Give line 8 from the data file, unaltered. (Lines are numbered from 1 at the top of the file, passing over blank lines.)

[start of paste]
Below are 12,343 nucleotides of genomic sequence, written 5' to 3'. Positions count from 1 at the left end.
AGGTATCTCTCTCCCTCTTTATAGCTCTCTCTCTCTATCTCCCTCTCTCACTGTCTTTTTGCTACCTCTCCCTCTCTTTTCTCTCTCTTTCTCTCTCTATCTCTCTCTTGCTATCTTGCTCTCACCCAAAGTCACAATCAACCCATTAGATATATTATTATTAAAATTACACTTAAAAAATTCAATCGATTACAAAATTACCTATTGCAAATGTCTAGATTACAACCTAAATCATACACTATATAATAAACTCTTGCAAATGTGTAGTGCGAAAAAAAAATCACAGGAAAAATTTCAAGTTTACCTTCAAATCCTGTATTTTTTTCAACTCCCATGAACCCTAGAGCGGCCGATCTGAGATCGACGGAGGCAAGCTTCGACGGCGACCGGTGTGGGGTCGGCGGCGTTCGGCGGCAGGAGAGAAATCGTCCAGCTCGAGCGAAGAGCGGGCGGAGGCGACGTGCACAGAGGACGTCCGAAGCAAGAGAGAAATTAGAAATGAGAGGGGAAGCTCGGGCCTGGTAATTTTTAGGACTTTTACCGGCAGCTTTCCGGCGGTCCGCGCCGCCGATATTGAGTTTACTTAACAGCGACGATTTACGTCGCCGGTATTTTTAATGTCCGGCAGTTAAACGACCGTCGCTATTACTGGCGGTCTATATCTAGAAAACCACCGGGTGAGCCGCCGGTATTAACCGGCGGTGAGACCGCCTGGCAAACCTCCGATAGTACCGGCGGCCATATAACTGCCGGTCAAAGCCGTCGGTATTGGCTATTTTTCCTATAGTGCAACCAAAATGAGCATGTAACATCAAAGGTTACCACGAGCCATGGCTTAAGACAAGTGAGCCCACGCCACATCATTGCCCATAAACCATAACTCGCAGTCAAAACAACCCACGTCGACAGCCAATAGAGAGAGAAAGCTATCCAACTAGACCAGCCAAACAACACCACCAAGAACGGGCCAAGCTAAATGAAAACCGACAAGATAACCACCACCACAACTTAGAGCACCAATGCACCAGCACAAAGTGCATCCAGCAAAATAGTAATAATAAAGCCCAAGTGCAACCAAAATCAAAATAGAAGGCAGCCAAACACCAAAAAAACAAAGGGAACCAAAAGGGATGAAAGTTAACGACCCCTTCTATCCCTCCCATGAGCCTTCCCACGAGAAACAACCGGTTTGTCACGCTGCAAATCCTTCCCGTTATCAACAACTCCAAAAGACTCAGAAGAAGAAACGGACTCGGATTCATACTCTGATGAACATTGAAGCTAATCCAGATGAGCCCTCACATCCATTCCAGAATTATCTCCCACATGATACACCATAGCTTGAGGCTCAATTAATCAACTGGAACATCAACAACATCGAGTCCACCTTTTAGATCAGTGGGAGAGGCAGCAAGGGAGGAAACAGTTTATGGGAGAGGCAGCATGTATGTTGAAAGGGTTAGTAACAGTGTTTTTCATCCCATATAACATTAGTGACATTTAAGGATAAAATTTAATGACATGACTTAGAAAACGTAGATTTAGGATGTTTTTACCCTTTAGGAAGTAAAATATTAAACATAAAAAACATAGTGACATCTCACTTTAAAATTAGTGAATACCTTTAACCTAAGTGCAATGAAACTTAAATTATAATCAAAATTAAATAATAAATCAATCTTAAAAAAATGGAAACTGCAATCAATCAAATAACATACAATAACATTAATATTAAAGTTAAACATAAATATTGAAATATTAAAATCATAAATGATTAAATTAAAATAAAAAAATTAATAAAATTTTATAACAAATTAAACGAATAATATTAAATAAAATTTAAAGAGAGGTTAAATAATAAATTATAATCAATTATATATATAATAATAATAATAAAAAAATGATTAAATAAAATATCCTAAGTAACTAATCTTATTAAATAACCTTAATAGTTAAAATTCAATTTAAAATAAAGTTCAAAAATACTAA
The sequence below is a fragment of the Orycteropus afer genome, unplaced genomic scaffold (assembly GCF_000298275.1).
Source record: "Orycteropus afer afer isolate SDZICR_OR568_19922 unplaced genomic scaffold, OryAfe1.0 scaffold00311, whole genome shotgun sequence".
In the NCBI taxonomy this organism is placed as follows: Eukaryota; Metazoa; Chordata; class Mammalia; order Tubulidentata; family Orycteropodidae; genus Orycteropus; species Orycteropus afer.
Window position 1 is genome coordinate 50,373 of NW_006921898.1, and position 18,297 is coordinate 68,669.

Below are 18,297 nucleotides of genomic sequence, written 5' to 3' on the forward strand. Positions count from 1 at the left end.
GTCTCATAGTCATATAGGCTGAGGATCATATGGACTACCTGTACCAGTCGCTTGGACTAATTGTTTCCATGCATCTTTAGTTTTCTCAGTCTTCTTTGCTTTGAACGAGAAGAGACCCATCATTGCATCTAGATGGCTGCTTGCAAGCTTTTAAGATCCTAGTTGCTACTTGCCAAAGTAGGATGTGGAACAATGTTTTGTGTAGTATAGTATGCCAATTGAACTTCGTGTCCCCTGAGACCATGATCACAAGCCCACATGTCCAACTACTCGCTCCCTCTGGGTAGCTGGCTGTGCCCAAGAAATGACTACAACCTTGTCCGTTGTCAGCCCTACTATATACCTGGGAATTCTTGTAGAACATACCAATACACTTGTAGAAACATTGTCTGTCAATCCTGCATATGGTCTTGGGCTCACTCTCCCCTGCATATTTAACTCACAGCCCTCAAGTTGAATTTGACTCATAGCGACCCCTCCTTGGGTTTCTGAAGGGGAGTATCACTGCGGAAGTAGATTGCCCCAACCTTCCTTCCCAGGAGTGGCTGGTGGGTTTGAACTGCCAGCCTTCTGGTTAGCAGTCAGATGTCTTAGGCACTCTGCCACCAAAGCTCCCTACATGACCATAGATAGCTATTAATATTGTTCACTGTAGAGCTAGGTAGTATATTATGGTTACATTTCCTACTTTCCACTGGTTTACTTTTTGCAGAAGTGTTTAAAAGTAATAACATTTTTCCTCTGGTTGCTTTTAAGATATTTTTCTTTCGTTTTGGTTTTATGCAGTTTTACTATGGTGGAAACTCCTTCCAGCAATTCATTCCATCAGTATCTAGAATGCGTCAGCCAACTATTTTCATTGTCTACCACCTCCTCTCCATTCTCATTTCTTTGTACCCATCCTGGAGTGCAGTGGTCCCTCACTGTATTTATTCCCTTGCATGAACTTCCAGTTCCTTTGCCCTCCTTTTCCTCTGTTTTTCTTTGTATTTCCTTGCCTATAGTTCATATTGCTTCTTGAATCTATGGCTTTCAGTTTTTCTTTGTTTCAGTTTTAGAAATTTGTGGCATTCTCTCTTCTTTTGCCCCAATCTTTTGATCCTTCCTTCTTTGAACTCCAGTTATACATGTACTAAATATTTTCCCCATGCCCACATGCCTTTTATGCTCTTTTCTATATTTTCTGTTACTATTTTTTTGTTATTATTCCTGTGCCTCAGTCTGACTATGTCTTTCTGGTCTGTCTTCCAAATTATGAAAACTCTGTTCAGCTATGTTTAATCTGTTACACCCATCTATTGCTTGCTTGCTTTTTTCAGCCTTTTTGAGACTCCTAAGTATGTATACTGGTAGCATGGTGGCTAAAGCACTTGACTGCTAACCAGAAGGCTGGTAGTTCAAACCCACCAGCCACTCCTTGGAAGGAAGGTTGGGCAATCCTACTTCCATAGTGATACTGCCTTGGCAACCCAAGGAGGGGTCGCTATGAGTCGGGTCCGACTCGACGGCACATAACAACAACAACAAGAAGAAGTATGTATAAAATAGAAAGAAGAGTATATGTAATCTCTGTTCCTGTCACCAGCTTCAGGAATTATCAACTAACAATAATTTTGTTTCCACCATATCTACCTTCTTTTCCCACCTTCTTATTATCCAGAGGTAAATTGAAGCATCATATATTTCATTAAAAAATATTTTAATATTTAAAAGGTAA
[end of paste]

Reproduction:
GTCTCATAGTCATATAGGCTGAGGATCATATGGACTACCTGTACCAGTCGCTTGGACTAATTGTTTCCATGCATCTTTAGTTTTCTCAGTCTTCTTTGCTTTGAACGAGAAGAGACCCATCATTGCATCTAGATGGCTGCTTGCAAGCTTTTAAGATCCTAGTTGCTACTTGCCAAAGTAGGATGTGGAACAATGTTTTGTGTAGTATAGTATGCCAATTGAACTTCGTGTCCCCTGAGACCATGATCACAAGCCCACATGTCCAACTACTCGCTCCCTCTGGGTAGCTGGCTGTGCCCAAGAAATGACTACAACCTTGTCCGTTGTCAGCCCTACTATATACCTGGGAATTCTTGTAGAACATACCAATACACTTGTAGAAACATTGTCTGTCAATCCTGCATATGGTCTTGGGCTCACTCTCCCCTGCATATTTAACTCACAGCCCTCAAGTTGAATTTGACTCATAGCGACCCCTCCTTGGGTTTCTGAAGGGGAGTATCACTGCGGAAGTAGATTGCCCCAACCTTCCTTCCCAGGAGTGGCTGGTGGGTTTGAACTGCCAGCCTTCTGGTTAGCAGTCAGATGTCTTAGGCACTCTGCCACCAAAGCTCCCTACATGACCATAGATAGCTATTAATATTGTTCACTGTAGAGCTAGGTAGTATATTATGGTTACATTTCCTACTTTCCACTGGTTTACTTTTTGCAGAAGTGTTTAAAAGTAATAACATTTTTCCTCTGGTTGCTTTTAAGATATTTTTCTTTCGTTTTGGTTTTATGCAGTTTTACTATGGTGGAAACTCCTTCCAGCAATTCATTCCATCAGTATCTAGAATGCGTCAGCCAACTATTTTCATTGTCTACCACCTCCTCTCCATTCTCATTTCTTTGTACCCATCCTGGAGTGCAGTGGTCCCTCACTGTATTTATTCCCTTGCATGAACTTCCAGTTCCTTTGCCCTCCTTTTCCTCTGTTTTTCTTTGTATTTCCTTGCCTATAGTTCATATTGCTTCTTGAATCTATGGCTTTCAGTTTTTCTTTGTTTCAGTTTTAGAAATTTGTGGCATTCTCTCTTCTTTTGCCCCAATCTTTTGATCCTTCCTTCTTTGAACTCCAGTTATACATGTACTAAATATTTTCCCCATGCCCACATGCCTTTTATGCTCTTTTCTATATTTTCTGTTACTATTTTTTTGTTATTATTCCTGTGCCTCAGTCTGACTATGTCTTTCTGGTCTGTCTTCCAAATTATGAAAACTCTGTTCAGCTATGTTTAATCTGTTACACCCATCTATTGCTTGCTTGCTTTTTTCAGCCTTTTTGAGACTCCTAAGTATGTATACTGGTAGCATGGTGGCTAAAGCACTTGACTGCTAACCAGAAGGCTGGTAGTTCAAACCCACCAGCCACTCCTTGGAAGGAAGGTTGGGCAATCCTACTTCCATAGTGATACTGCCTTGGCAACCCAAGGAGGGGTCGCTATGAGTCGGGTCCGACTCGACGGCACATAACAACAACAACAAGAAGAAGTATGTATAAAATAGAAAGAAGAGTATATGTAATCTCTGTTCCTGTCACCAGCTTCAGGAATTATCAACTAACAATAATTTTGTTTCCACCATATCTACCTTCTTTTCCCACCTTCTTATTATCCAGAGGTAAATTGAAGCATCATATATTTCATTAAAAAATATTTTAATATTTAAAAGGTAA